Jeremy Adams

When Easysleeves’ debut album opens with a strange transcendental meditation, it’s tempting to ask: “What the hell? Are these guys for real? Is this, like, 1966?” The answers to the last two are, fortunately, yes and yes. For 60-plus minutes, Easysleeves makes like The Beatles, The Zombies and everything in between. It’s oh-so-trippy, man.

The Details

Three and a half stars
Band Guide
Beyond the Weekly
Easysleeves on MySpace

And yet, like many great British albums of that era, Pangea also draws on American roots music (in this case, country) with several pedal-steel-based numbers and a Lou Reed/Moe Tucker-style duet called “Tryin’.”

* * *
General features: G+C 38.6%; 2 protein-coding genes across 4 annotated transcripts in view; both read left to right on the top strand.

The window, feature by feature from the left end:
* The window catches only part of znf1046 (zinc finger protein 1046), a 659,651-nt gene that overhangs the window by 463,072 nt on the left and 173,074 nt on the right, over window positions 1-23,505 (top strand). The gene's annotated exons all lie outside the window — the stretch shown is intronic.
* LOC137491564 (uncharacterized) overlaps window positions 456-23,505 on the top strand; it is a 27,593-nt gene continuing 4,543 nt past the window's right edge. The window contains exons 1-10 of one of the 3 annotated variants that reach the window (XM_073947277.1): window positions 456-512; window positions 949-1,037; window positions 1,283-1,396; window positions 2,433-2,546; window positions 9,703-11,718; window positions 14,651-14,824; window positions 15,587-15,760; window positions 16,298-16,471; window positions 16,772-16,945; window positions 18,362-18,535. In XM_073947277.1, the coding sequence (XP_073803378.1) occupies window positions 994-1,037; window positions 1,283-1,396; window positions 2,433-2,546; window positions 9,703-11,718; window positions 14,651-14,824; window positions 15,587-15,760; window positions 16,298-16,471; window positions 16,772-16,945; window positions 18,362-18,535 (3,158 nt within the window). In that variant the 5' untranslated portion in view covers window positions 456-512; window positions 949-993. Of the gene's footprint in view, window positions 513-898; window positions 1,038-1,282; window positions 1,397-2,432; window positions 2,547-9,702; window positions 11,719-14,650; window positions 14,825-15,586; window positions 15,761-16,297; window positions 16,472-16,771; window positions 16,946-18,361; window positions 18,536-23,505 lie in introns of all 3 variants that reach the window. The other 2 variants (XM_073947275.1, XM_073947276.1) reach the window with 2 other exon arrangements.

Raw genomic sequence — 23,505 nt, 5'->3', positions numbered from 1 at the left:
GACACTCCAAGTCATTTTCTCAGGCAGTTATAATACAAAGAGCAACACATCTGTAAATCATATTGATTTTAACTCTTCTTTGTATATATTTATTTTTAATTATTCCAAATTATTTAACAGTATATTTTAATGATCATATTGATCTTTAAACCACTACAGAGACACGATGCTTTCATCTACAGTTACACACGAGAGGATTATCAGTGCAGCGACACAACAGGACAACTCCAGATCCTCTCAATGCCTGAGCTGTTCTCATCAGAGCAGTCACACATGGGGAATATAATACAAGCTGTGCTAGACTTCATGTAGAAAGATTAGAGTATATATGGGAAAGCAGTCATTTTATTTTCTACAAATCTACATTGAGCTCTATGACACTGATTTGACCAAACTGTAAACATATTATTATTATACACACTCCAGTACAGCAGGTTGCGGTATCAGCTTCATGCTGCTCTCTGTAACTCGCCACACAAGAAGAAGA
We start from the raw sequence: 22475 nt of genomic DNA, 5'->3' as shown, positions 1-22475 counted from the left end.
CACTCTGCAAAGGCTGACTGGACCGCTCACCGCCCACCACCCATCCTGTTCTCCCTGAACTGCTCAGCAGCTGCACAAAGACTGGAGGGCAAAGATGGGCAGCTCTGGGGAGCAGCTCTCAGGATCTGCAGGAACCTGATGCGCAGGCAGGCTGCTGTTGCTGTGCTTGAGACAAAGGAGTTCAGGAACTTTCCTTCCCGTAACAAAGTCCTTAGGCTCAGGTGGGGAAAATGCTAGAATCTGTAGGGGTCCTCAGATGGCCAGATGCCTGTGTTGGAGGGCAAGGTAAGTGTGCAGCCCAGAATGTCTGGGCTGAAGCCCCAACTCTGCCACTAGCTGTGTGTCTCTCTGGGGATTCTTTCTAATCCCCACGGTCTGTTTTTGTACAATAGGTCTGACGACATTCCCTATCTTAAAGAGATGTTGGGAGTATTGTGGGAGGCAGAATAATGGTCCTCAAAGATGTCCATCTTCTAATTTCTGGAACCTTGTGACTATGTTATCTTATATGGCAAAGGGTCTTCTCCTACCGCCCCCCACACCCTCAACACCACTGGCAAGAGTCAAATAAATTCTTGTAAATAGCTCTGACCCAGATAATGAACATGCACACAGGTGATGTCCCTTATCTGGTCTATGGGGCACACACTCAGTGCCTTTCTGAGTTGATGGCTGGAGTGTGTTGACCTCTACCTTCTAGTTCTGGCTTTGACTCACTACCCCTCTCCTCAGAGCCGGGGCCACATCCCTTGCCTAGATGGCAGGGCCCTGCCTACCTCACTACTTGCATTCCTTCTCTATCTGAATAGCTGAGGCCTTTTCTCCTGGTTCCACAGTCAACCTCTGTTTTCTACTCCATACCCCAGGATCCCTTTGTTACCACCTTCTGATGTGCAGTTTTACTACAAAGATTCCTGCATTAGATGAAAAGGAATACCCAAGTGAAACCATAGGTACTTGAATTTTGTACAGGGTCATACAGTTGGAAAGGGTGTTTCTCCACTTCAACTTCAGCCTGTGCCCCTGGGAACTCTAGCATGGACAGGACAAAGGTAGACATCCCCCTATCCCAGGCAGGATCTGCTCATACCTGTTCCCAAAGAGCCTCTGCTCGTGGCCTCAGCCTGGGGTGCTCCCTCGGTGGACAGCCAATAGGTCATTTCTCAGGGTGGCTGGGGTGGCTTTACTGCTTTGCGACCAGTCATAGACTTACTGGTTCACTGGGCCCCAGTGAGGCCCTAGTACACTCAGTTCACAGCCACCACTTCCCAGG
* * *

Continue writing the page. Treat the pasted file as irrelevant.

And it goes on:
My only complaints involve the album’s production and length. With so many instruments in play, singer Nick Caparso’s voice often gets muddied in the mix. Plus, while a “throwback” like myself might enjoy a good sitar jam, I’m not sure today’s ADD generation will feel quite as groovy.


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